A Tale of Two DUIs
1. DUI (in Texas, called DWI) / POM (Possession of Marijuana) charge. Turned wrong way onto one-way street. NT/NA (No Test, No Accident). Field sobriety tests on video with patchy audio administered by rookie APD cop on uneven ground.
The standardized field sobriety tests (FSTs or SFSTs) have three components: Walk-and-Turn, One Leg Stand, and Horizontal Gaze Nystagmus. In this case, W&T-3 (officer claimed 6), OLS-2 (officer claimed 3), HGN-6 (of course). That is, on the video the accused appeared to do three things wrong (“clues”) on the Walk-and-Turn and two things wrong on the One Leg Stand.
The officer claimed to have seen more clues than are visible on the video. The results of the horizontal gaze nystagmus test are not visible on the video; only the officer performing the test can see how many “clues” the accused exhibits, so of course an accused always exhibits six clues on the HGN. (I think that’s one reason juries aren’t impressed by the “pen voodoo” HGN.) A prosecutor watched video and assessed the case as a 60% win for the State.
2. DUI (again, actually DWI, but most people think of it as DUI) charge. Good driving facts — stopped for speeding (which is not a sign of intoxication) and no front license plate. FSTs at scene not recorded on video, which cop says was “not working”. Maintenance records for video recorder do not reflect any subsequent repairs to it. At station, accused is steady as a rock, and declines to do the FSTs again, since she did them at the scene.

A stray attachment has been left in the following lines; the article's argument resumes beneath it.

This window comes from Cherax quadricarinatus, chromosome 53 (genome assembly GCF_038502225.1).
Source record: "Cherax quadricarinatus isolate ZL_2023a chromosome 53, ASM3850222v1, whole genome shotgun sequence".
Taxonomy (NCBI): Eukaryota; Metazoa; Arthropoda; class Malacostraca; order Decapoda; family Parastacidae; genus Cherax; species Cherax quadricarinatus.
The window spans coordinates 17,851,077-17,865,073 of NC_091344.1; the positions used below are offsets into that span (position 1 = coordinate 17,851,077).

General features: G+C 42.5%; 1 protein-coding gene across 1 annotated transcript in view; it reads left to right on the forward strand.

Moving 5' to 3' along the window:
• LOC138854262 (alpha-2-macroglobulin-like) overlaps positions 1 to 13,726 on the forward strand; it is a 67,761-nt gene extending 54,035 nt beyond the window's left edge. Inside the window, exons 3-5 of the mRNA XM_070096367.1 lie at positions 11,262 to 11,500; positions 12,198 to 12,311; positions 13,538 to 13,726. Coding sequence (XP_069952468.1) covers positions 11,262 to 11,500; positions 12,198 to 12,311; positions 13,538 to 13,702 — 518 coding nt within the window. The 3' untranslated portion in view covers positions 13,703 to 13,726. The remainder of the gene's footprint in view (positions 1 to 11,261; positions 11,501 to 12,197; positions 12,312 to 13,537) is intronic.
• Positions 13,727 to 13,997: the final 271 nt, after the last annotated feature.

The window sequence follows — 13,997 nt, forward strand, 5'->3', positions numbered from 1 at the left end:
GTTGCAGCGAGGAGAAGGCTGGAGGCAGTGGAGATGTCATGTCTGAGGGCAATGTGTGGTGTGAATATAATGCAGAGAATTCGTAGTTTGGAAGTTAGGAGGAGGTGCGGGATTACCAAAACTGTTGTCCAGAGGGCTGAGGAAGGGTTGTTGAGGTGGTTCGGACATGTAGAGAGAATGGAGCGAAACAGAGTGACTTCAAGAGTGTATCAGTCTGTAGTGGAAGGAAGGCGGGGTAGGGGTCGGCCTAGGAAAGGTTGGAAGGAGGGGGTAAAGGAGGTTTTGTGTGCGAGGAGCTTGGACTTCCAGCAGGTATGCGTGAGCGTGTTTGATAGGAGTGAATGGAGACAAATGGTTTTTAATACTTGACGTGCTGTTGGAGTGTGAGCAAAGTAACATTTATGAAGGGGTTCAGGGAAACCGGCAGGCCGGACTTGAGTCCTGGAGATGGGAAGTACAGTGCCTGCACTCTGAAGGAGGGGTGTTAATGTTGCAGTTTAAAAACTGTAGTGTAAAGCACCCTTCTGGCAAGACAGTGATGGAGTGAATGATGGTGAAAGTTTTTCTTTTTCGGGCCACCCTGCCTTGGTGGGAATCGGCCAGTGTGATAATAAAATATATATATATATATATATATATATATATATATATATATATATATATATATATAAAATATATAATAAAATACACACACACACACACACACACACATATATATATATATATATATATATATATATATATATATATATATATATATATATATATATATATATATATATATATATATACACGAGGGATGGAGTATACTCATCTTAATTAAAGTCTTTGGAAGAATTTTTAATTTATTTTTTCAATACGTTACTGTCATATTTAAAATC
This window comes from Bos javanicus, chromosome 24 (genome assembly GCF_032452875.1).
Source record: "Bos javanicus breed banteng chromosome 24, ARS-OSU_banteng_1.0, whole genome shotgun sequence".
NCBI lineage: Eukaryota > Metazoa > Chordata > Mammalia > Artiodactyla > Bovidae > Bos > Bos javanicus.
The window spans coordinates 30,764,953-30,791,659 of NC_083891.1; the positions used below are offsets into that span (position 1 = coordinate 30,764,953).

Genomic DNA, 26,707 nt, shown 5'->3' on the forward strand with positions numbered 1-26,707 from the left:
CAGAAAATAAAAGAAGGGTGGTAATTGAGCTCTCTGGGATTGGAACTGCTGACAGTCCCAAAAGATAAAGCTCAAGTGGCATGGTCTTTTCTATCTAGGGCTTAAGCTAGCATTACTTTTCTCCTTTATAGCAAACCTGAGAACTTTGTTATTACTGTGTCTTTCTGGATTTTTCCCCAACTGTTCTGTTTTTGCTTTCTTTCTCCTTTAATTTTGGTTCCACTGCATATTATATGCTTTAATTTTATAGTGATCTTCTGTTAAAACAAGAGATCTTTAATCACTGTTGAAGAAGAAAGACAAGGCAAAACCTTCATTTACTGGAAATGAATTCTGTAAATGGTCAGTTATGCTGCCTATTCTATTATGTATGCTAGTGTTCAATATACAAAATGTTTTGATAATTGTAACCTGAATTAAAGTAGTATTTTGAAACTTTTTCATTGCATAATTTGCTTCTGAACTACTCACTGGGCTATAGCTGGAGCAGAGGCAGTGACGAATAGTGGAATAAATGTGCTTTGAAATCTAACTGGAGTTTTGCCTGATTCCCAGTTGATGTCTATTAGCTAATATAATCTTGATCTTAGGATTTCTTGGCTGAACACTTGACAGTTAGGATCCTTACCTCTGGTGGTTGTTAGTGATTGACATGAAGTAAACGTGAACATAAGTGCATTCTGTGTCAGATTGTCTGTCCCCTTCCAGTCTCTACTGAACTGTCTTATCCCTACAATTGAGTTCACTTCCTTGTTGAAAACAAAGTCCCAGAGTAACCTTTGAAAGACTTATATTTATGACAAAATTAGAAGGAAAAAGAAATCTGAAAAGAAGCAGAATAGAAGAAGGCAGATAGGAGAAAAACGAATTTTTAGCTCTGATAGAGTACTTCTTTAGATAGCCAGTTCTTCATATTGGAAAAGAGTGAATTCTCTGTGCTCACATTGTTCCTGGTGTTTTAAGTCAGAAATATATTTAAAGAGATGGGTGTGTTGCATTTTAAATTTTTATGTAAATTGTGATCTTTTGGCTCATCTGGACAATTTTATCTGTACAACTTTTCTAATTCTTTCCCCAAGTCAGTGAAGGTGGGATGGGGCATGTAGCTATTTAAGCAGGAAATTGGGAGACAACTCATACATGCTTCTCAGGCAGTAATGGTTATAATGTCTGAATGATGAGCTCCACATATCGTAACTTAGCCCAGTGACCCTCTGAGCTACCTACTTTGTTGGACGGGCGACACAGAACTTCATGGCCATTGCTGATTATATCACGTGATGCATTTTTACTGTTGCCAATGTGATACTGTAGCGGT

To me, the second case looks like the better case for the defense. If the first case was a 60% win for the State, the second is maybe 10%, but only if the defense lawyer phones it in and the jury comprises six of the prosecutor’s sorority sisters.
Yet the first case worked out for a plea to time served on a non-DUI offense (obstructing a roadway) which has no DPS consequences. The second will go to trial. Why? Not because it’s a case that the State considers worth trying, but because it’s in a different county — Harris County, in which the DA’s office policy is that it’s better to lose at trial than reduce a DUI to a non-DUI offense.
With essentially no power to plea-bargain in DUI cases, the misdemeanor prosecutors are trying loser cases. It doesn’t cost the individual prosecutors anything — these cases are used as a training ground for baby prosecutors — but they’re a waste of everyone else’s time. There’s also an opportunity cost to the Harris County DA’s Office’s fixation on DUI cases: it makes it less likely that more important cases will be properly handled.
For this fixation, you can blame MADD. Any time a single-issue interest group like MADD gets to dictate how its pet cause is handled in the criminal justice system, everything else is going to suffer.
[Edit: The second case was ultimately dismissed on the morning of trial.]
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